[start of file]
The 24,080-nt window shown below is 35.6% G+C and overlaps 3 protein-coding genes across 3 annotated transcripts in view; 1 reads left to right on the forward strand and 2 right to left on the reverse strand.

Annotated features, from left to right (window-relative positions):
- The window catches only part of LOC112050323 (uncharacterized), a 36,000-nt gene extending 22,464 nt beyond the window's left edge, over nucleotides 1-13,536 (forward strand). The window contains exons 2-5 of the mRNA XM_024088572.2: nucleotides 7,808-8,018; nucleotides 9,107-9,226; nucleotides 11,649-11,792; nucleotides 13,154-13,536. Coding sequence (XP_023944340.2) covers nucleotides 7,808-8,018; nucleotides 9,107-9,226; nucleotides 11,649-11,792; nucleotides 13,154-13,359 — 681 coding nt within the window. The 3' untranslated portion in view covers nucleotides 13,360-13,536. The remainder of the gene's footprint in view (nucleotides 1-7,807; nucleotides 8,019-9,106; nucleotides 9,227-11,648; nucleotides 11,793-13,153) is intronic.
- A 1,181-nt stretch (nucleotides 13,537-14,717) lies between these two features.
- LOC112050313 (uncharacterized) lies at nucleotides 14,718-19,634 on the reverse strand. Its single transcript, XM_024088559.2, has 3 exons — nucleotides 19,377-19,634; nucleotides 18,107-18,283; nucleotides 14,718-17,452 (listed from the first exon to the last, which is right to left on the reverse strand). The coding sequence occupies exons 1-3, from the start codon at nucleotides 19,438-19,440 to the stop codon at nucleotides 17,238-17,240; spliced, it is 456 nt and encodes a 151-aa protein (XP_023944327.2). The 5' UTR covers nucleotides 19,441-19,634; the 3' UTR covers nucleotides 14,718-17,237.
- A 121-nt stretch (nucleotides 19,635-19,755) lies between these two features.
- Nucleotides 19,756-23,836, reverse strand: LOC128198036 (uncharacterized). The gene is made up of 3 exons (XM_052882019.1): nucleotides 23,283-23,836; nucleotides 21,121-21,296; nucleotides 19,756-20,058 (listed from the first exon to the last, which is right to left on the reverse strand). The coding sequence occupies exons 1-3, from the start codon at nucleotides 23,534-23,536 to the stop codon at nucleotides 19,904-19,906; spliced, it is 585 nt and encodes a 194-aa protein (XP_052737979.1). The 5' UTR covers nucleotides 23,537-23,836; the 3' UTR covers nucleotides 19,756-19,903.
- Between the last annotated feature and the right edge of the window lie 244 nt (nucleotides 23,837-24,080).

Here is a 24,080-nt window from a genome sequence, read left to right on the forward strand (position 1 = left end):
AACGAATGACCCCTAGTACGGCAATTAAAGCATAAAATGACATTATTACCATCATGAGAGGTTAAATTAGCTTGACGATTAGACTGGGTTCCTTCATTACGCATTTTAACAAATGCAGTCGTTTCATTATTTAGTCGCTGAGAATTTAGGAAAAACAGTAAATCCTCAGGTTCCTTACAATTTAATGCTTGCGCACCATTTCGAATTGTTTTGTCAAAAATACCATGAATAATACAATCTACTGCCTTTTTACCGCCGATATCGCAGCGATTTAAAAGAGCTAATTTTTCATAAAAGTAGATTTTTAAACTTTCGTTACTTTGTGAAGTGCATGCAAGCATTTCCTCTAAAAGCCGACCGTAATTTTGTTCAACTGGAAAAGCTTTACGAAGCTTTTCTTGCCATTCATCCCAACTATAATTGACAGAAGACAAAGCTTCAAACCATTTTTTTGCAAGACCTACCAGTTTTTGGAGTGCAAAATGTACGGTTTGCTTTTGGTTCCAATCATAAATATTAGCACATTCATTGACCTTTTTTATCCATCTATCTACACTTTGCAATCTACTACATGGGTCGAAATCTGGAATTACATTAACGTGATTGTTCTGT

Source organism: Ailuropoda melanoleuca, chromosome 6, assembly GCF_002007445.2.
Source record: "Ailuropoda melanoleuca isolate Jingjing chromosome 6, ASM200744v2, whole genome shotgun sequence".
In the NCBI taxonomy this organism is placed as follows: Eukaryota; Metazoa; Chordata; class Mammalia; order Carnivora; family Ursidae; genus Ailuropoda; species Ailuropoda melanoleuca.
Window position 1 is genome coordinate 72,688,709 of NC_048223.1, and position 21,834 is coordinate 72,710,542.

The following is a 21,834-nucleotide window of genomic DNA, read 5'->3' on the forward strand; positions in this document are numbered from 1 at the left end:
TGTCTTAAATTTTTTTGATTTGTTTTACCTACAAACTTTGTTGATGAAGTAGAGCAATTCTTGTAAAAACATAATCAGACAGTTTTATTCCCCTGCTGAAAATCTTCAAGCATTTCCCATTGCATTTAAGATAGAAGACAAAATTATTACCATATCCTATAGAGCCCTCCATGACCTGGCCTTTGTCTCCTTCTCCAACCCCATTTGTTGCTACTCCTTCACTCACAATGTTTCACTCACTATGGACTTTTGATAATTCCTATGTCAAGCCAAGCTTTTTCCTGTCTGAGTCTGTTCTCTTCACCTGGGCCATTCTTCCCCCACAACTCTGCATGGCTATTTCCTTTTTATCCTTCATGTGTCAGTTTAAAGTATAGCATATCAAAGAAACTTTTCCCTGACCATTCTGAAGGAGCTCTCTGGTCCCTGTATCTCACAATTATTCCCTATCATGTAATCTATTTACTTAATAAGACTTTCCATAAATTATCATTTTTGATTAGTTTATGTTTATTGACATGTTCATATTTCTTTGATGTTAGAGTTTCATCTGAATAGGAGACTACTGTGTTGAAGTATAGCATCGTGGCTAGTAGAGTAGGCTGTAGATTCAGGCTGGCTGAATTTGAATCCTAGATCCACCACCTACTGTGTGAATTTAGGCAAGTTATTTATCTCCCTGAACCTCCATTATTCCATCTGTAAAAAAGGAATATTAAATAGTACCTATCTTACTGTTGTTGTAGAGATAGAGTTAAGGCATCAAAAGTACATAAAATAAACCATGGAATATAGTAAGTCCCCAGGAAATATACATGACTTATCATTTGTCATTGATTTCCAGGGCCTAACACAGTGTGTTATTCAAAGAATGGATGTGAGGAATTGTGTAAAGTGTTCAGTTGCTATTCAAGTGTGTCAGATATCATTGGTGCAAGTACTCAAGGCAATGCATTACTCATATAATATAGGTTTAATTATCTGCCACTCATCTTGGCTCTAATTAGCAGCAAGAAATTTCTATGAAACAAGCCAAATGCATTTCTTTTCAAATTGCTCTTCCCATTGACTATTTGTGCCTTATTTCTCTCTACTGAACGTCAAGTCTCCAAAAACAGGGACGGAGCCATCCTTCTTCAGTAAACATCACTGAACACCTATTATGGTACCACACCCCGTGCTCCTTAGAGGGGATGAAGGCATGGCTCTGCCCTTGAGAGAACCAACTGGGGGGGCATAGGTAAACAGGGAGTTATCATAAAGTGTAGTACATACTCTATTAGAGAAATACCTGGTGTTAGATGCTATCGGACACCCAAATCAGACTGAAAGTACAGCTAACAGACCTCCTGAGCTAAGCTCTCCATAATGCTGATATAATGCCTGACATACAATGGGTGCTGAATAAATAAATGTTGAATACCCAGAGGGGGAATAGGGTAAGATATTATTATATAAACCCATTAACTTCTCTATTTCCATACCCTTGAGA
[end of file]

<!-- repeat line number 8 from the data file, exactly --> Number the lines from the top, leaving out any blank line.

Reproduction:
- Between the last annotated feature and the right edge of the window lie 244 nt (nucleotides 23,837-24,080).